Defending Against Query Selector Injection Attacks

In case you haven’t come across Petko Petkov’s post on injection attacks against MongoDB and NodeJS yet, its definitely worth a careful read. In this article, he explains a pretty simple exploit that I suspect affects a fair number of applications, including some that I’ve implemented.

The general idea behind Petko’s exploit is that, typically, when you want to get all documents where username is equal to the user-provided username, you may do something like this:

User.findOne({ username: req.body.username }, function(err, user) {
  // Handler code here
});

However, let’s say you’ve exposed a JSON-based API and I’m a malicious user that sends you the following body JSON:

{ username: { $gt: "" } }

The query that will get sent to MongoDB then looks like this:

{ username: { $gt: "" } }

Assuming your usernames are strings, that query will return a random user!

Even if you’re using URL encoding instead of JSON for your API, you may not be safe. ExpressJS’ body parser middleware, by default, uses the qs module to parse URL-encoded HTTP request bodies. The qs module is designed to parse URL-encoded strings in a way that makes decoding objects easier, so parsing the string username[$gt]= gives you a nested object { username: { $gt: undefined } }. This is really bad news bears.

Thankfully, query selector injection attacks are pretty easy to defend against, so no need to throw your Express JSON API out the window. Here are two strategies to make sure you’re not vulnerable.

Remove keys that start with $ from user input

One of the cruxes of Petko’s exploit is that, in the above example, MongoDB determines the query selector by scanning the req.body.username object for a key that matches a query selector. There are two ways you can avoid this. The first, and probably most obvious, is to make sure req.body.username is a string rather than an object. JavaScript’s toString function should be sufficient:

User.findOne({ username: (req.body.username || "").toString(10) }, function(err, user) {
  // Handler code here
});

However, in some cases, you may want to query on user-provided objects, and so casting to a string isn’t sufficient. Since all MongoDB query selectors start with $, you can check if req.body.username is an object, and, if so, remove any keys from the object that start with $. I put together a really simple npm module called mongo-sanitize (see it on Github) does this for you, in case you don’t want to implement this yourself. 

var sanitize = require('mongo-sanitize');

// The sanitize function will strip out any keys that start with '$' in the input,
// so you can pass it to MongoDB without worrying about malicious users overwriting
// query selectors.
var clean = sanitize(req.params.username);

Users.findOne({ name: clean }, function(err, doc) {
  // ...
});

If this approach doesn’t work for you for whatever reason, don’t worry, there’s another way.

Explicitly specify the query selector when querying with untrusted data

The other crux of Petko’s exploit is that, typically, you don’t specify a query selector when you want to find a document where username is exactly equal to the user input. As a matter of fact, MongoDB doesn’t have a fully supported $eq query selector just yet (although the core server team is working on it). In lieu of $eq, however, you can use the $in selector:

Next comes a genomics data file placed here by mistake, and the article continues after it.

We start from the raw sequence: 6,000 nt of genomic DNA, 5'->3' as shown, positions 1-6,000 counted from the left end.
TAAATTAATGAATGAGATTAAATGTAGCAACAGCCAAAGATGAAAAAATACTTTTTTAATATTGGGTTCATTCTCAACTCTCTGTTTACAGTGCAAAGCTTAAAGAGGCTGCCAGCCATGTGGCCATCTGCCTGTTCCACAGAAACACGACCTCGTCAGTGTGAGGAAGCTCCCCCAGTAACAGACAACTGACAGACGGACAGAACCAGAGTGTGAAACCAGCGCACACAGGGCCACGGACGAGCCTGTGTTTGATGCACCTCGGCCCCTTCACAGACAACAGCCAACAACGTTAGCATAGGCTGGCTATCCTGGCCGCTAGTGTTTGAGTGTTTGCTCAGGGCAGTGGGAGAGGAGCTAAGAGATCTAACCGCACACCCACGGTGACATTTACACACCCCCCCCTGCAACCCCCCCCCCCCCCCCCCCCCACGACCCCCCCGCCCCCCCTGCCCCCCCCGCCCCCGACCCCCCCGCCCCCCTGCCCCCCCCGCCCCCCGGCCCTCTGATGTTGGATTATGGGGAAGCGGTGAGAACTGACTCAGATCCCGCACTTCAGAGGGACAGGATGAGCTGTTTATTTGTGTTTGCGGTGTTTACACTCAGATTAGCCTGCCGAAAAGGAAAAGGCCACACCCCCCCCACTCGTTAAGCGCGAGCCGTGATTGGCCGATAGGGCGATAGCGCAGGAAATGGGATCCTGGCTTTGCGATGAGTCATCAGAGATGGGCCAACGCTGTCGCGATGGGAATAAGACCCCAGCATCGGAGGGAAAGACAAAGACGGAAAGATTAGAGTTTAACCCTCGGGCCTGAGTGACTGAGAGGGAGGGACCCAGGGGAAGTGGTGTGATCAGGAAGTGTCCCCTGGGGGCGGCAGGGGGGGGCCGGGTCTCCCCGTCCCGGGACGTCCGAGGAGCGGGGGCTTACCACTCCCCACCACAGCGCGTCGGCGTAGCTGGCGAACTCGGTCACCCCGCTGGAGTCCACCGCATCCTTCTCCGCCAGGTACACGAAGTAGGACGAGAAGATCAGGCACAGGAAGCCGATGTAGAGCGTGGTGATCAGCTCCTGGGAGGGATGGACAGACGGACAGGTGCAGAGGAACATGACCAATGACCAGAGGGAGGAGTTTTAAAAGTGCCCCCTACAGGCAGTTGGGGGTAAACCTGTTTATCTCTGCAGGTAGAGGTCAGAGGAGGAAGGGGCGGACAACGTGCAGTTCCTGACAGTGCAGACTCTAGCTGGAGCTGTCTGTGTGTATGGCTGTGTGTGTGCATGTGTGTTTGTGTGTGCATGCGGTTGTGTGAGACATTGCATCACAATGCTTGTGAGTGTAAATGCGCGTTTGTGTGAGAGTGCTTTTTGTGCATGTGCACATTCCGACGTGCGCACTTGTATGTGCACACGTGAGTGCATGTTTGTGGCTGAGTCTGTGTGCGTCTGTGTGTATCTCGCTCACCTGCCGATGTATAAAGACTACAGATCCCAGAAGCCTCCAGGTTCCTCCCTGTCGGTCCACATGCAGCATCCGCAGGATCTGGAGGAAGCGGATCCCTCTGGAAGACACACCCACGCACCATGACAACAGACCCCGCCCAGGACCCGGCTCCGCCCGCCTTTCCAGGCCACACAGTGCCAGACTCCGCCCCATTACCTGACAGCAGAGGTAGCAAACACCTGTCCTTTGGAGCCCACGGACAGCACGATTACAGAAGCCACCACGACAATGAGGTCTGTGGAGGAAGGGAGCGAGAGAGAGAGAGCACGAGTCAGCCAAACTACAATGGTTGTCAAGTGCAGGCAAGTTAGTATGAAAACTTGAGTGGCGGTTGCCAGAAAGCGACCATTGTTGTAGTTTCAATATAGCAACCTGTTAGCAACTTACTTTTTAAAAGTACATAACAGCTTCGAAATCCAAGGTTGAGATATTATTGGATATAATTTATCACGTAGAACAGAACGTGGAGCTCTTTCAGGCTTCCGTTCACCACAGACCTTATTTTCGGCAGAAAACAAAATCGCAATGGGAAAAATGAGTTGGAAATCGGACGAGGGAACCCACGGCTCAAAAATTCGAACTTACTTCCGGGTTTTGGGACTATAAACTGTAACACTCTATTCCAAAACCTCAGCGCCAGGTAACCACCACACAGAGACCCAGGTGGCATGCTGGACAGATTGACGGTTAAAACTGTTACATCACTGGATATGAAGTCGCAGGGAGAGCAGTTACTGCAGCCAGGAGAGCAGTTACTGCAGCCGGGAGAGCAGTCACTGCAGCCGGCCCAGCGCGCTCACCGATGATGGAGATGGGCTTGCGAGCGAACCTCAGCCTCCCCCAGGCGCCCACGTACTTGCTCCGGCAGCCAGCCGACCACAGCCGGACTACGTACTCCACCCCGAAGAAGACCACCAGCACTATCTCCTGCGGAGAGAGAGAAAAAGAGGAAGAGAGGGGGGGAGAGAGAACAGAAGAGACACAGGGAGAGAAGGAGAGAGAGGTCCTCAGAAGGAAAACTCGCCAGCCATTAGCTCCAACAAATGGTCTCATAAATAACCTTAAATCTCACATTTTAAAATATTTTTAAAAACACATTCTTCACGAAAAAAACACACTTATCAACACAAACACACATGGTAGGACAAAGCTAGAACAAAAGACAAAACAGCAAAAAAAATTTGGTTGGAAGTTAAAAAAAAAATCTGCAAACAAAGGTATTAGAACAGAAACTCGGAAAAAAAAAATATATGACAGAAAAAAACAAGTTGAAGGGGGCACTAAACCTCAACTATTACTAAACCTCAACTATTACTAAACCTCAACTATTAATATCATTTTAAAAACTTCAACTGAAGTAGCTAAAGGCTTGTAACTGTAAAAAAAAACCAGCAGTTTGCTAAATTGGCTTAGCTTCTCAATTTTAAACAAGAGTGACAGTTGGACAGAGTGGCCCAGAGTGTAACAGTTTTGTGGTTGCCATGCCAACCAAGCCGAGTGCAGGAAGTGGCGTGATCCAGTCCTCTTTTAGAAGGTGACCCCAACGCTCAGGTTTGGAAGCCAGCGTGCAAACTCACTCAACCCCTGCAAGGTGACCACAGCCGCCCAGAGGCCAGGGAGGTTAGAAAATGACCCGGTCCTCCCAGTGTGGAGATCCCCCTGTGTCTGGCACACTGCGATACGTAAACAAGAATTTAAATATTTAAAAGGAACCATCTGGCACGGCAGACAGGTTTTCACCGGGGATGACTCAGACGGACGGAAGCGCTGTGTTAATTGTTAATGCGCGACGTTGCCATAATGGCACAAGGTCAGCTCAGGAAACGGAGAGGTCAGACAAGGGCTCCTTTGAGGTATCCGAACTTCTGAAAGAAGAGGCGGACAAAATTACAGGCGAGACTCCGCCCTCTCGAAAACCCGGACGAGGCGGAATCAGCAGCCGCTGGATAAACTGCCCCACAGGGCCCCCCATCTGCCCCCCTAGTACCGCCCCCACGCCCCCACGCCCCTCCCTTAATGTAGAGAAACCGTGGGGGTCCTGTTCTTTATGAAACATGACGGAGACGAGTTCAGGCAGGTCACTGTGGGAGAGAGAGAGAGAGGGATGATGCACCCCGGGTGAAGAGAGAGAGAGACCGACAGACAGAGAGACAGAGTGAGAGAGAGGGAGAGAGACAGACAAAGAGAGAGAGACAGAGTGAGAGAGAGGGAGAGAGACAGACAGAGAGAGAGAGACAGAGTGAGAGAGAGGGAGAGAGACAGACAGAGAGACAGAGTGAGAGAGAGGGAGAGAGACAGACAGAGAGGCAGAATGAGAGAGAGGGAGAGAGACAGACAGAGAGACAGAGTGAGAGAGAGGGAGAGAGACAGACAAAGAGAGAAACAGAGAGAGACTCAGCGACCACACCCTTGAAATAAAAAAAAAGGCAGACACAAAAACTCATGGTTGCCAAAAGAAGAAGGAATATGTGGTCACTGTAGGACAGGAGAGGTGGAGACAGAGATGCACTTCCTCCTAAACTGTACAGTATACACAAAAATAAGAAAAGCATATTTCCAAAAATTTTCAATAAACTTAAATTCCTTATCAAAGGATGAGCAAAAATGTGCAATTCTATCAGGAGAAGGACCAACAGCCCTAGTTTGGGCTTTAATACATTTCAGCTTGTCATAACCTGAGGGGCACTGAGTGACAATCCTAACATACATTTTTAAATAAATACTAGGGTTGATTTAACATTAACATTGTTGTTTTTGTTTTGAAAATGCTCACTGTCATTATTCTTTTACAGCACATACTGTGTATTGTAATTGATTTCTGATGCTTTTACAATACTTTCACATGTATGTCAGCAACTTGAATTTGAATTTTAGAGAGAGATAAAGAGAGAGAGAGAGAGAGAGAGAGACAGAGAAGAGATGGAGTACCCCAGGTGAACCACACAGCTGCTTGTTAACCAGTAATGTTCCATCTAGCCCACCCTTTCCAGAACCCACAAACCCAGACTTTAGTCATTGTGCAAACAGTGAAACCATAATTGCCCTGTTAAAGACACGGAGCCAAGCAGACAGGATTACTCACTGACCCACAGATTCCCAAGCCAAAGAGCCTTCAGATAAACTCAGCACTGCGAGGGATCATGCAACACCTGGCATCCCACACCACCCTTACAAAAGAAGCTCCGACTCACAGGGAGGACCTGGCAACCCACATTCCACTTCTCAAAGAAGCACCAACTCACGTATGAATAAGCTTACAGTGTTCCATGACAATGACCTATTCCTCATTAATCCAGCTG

User.findOne({ username: { $in: [req.body.username] } }, function(err, user) {
  // Handler code here
});

This is slightly more verbose, but if a malicious user tried a query selector injection attack, the query passed would look like this:

{ username: { $in: [{ $gt: "" }] } }

Assuming that your usernames were all strings, this query would return no results, as expected.

Conclusion

Query selector injection attacks are pretty insidious and its easy to be vulnerable, especially if you’ve been happily implementing JSON REST APIs. Thankfully, using one of the above principles, either by using mongo-sanitize or by explicitly specifying a query selector for untrusted data, you can avoid the query selector injection pitfall without having to give up the ease-of-use of JSON APIs. If you want more details on securing your MongoDB application, check out the security checklist and MongoDB’s blog post on security design and configuration.

 

The Future of MongooseJS

Two weeks ago marked a big milestone: mongoose 3.9.0 was released. Be warned, mongoose’s versioning practice is that even numbered branches are stable and odd are unstable. While all our tests check out on 3.9.0, I would recommend sticking to 3.8.x releases in production for now. 3.9.0 was mongoose’s first unstable release since October 2013. While the changes in 3.9.0 were relatively minor, they open the door to getting some interesting features into 4.0. Here are some of the high-level features I think should make it in to 4.0:

1) Update() with Validators

Mongoose right now doesn’t run validators on calls to Model.update(). I’ve found often that its more elegant and performant to call update() directly instead of loading the document, modifying it, and then saving it. Mongoose should have better support for this paradigm in the future.

2) Browser-friendly and browserify-friendly schema validation module.

Currently, there’s no good way to send your schemas to the browser to do client-side validation. While introducing an API endpoint for validation is quite possible, hooking up mongoose schema validation directly to a tool like AngularJS in the browser can open up some incredibly cool opportunities.

3) Better integration with Koa.js and Harmony in general

Fair warning, I’m not well versed in the particulars of ES6 or Koa just yet, but I have noticed some people opening Github issues related to these subjects. As more people start moving to ES6, mongoose needs to have its A-game ready.

harmony_is_coming

4) Per-document events